Let's see an example of a first order ODE system : $$\begin{align*} y_1'&=a_{11}\cdot y_1+a_{12}\cdot y_2 \qquad(1)\\ y_2'&=a_{21}\cdot y_1+a_{22}\cdot y_2 \qquad(2) \end{align*}$$ where $y_1$ and $y_2$ are functions we are to solve, and $a_{11},\; a_{12},\; a_{21},\; a_{22}$ are constants. I know 2 methods to solve this, one is to eliminate $y_1$ or $y_2$ by replacing, and then we will get 2 decoupled second order ODEs

$$ y_1''-(a_{11}+a_{22})y_1'+(a_{11}a_{22}-a_{12}a_{21})y_1=0 $$ the other ODE is similar.

The other method: Try to calculate the eigenvalues and eigenvectors of the coefficient matrix $\{\{a_{11},a_{12}\},\{a_{21},a_{22}\}\} $, and then get the general solutions for system of $y_1$ and $y_2$ simultaneously. Though the second method is more popular in the textbooks, I like the first one more.

So my question is: Which function in Mathematica can decouple the ODE system by the first method automatically?

  • $\begingroup$ In your 2nd equation isn't the first y2 supposed to be a y1 or is it correct as is? $\endgroup$ Nov 4, 2012 at 13:30
  • $\begingroup$ Changed to y1. Please roll back if I guessed incorrectly. $\endgroup$ Nov 4, 2012 at 13:36
  • $\begingroup$ It seems to me that going to the eigen-space precisely decouples the equations, so the two methods are equivalent(?) $\endgroup$
    – chris
    Nov 4, 2012 at 14:35
  • $\begingroup$ Do I understand correctly that this question is about manipulating the ODE's for further manual analysis? You don't want to solve them with the help of Mathematica, right? $\endgroup$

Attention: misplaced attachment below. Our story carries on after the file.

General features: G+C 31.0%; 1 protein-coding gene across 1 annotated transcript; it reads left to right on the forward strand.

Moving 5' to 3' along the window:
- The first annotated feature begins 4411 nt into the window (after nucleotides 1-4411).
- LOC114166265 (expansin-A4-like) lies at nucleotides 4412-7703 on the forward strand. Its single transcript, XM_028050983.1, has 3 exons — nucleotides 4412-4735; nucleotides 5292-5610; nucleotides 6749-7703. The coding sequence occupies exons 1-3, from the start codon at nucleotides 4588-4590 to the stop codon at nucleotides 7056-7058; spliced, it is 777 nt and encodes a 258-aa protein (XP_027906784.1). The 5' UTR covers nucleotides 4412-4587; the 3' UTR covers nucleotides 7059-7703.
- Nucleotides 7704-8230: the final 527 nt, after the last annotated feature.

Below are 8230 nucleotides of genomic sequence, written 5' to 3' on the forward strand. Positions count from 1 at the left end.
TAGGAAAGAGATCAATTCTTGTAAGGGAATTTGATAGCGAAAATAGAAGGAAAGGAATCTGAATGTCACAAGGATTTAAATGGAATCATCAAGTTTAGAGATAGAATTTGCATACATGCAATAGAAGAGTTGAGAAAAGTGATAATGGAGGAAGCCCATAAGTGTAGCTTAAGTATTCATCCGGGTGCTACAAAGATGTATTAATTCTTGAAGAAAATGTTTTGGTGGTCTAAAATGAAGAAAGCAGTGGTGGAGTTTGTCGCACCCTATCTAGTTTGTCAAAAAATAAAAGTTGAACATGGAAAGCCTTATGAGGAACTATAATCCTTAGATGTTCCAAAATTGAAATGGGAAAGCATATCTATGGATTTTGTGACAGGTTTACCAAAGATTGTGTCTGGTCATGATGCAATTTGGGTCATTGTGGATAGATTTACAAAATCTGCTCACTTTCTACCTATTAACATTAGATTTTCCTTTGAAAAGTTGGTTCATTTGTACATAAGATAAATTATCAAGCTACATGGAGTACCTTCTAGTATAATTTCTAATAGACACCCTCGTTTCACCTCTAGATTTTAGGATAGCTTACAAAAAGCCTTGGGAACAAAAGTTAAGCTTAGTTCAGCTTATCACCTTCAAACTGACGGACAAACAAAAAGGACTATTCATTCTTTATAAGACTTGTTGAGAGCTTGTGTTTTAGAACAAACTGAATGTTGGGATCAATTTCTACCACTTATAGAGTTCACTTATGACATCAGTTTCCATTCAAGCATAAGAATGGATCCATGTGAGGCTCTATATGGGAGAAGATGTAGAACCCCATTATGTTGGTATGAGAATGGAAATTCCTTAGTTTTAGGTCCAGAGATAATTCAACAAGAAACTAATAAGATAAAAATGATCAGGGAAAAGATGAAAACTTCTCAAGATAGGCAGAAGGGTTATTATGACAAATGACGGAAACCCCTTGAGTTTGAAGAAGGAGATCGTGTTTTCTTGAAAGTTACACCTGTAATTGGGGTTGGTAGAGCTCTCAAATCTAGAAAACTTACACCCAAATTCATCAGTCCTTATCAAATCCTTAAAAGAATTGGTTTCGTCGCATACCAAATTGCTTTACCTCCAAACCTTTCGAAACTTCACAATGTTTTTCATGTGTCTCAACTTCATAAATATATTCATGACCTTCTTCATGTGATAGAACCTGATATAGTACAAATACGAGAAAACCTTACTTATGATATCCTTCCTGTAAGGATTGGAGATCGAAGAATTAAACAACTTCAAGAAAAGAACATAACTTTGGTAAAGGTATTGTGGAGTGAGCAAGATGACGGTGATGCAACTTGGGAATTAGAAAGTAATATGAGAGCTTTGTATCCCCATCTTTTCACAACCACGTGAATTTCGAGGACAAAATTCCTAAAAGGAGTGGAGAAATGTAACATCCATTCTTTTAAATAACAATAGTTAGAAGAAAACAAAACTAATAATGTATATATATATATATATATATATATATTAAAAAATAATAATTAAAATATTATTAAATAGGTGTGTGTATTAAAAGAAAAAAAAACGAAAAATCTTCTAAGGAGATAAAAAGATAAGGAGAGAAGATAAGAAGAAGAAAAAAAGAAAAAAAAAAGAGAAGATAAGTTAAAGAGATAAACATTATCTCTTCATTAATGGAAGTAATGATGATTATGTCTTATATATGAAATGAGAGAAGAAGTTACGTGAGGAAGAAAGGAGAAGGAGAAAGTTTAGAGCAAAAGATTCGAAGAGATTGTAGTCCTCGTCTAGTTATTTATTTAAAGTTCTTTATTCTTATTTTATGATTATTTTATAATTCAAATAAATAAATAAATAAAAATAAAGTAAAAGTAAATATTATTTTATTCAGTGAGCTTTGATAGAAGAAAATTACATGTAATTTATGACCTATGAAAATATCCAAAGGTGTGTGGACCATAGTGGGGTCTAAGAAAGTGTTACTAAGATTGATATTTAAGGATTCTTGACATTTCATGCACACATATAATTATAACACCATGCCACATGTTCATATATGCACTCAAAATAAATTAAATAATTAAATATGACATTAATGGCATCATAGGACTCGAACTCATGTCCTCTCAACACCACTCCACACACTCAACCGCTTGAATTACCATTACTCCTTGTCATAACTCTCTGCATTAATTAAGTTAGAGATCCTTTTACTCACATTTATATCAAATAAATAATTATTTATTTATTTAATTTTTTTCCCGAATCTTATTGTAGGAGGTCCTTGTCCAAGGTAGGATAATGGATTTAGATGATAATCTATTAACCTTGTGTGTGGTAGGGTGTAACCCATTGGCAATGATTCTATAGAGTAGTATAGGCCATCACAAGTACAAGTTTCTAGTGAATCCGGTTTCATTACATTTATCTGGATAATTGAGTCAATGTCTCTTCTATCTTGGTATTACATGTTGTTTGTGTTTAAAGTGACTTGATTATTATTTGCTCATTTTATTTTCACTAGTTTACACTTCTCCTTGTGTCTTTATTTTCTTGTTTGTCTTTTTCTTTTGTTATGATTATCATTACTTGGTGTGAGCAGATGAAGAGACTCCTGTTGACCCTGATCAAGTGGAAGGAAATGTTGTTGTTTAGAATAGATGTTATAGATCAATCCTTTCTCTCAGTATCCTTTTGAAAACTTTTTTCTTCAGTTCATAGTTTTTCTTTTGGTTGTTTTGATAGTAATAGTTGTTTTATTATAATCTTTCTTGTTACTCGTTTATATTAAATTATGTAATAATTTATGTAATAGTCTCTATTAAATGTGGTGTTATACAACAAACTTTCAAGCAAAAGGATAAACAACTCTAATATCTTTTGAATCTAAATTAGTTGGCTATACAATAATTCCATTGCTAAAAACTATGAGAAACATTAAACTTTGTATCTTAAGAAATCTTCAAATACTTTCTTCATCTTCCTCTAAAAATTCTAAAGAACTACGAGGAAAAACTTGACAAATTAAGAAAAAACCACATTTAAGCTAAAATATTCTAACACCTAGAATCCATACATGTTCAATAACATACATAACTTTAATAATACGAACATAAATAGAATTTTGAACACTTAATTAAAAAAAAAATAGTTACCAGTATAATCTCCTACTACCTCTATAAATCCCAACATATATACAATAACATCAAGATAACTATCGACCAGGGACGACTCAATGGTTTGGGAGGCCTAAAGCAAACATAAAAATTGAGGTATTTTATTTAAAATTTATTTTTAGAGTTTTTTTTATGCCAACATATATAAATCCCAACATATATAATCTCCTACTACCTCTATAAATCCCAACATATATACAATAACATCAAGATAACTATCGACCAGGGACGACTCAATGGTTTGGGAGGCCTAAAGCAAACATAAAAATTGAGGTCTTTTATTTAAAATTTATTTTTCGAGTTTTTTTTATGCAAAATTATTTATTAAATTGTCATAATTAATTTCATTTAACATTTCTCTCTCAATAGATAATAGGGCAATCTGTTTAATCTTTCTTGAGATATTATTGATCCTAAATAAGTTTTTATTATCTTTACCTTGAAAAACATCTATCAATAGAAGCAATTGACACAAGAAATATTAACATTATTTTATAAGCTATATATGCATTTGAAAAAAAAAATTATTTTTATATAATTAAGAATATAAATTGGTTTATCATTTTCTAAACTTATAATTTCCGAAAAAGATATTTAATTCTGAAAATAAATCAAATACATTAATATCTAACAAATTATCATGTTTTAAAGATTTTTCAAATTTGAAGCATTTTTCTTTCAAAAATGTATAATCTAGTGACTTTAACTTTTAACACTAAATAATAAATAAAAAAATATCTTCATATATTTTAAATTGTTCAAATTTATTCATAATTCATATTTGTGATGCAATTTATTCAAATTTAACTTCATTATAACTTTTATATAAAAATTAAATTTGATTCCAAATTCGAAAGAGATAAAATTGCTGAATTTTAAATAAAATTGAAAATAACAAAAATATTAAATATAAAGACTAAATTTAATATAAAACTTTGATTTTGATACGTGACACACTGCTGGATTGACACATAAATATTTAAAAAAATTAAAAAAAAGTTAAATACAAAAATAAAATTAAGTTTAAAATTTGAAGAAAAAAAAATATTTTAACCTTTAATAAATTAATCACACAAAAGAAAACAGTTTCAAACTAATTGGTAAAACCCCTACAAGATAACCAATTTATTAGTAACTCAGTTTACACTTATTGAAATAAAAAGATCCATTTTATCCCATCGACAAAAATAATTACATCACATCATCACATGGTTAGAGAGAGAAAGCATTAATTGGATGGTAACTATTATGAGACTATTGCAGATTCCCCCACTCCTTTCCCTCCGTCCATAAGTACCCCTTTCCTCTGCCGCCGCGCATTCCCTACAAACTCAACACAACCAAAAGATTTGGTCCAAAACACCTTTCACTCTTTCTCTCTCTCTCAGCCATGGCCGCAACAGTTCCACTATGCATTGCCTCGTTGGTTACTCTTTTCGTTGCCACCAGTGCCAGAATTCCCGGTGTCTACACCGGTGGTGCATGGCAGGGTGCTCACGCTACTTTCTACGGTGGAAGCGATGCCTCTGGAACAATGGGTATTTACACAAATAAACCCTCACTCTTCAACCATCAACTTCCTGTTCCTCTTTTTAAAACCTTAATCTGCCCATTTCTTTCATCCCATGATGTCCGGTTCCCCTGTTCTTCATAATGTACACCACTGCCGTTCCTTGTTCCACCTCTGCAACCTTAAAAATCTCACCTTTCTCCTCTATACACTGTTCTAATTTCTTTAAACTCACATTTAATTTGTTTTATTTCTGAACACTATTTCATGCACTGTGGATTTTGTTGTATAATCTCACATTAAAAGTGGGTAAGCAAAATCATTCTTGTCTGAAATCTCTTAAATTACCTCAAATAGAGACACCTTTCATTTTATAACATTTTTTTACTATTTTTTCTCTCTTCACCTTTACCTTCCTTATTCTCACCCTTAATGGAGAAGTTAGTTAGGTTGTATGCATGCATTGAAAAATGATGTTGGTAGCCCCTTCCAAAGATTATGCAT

– sebhofer
    Nov 4, 2012 at 18:06

2 Answers 2


I believe going to the eigen-space precisely decouples the equations, so the two methods are strictly equivalent.

Lets define your matrix

 mat = {{a11,a12},{a21,a22}};

Now find the eigenvector matrix P (the so called transformation matrix)

 {\[Lambda]s, P} = Eigensystem[mat]; P = Transpose[P];

Let us check that going to the eigen-space makes the Matrix diagonal

 pmat= Inverse[P].mat.P // FullSimplify

 1/2 (a11+a22-Sqrt[(a11-a22)^2+4 a12 a21])  0
 0  1/2 (a11+a22+Sqrt[(a11-a22)^2+4 a12 a21])

Check that the diagonal elements are the eigenvalues

pmat[[1, 1]]/\[Lambda]s[[1]] // Simplify
pmat[[2, 2]]/\[Lambda]s[[2]] // Simplify

So if we define as new variables {z1[t],z2[t]} so that

Thread[{z1[t],z2[t]}=pmat.{y1[t],y2[t]} ]

The system in z is simply

z1'[t] ==  \[Lambda]s[[1]] z1[t]
z2'[t] ==  \[Lambda]s[[1]] z2[t]

which is decoupled.


Not really sure why you would want to prescribe the method Mathematica uses to solve the coupled ODEs. If you don't Mathematica solves them just fine:

eq1 = y1'[t] == a11*y1[t] + a12*y2[t];
eq2 = y2'[t] == a21*y1[t] + a22*y2[t];

FullSimplify[DSolve[{eq1, eq2}, {y1[t], y2[t]}, t]]

Mathematica graphics

But if you want to go the eliminate & replace route you could do the following:

eq1D = Assuming[{a11 != 0, a12 != 0, a21 != 0, a22 != 0}, 
         FullSimplify[eq2 /. Solve[eq1, y2[t]] /. D[Solve[eq1, y2[t]], t]]][[1, 1]]

Mathematica graphics

eq2D = Assuming[{a11 != 0, a12 != 0, a21 != 0, a22 != 0}, 
         FullSimplify[eq1 /. Solve[eq2, y1[t]] /. D[Solve[eq2, y1[t]], t]]][[1, 1]]

Mathematica graphics

DSolve[eq1D, y1[t], t]

Mathematica graphics

DSolve[eq2D, y2[t], t]

Mathematica graphics


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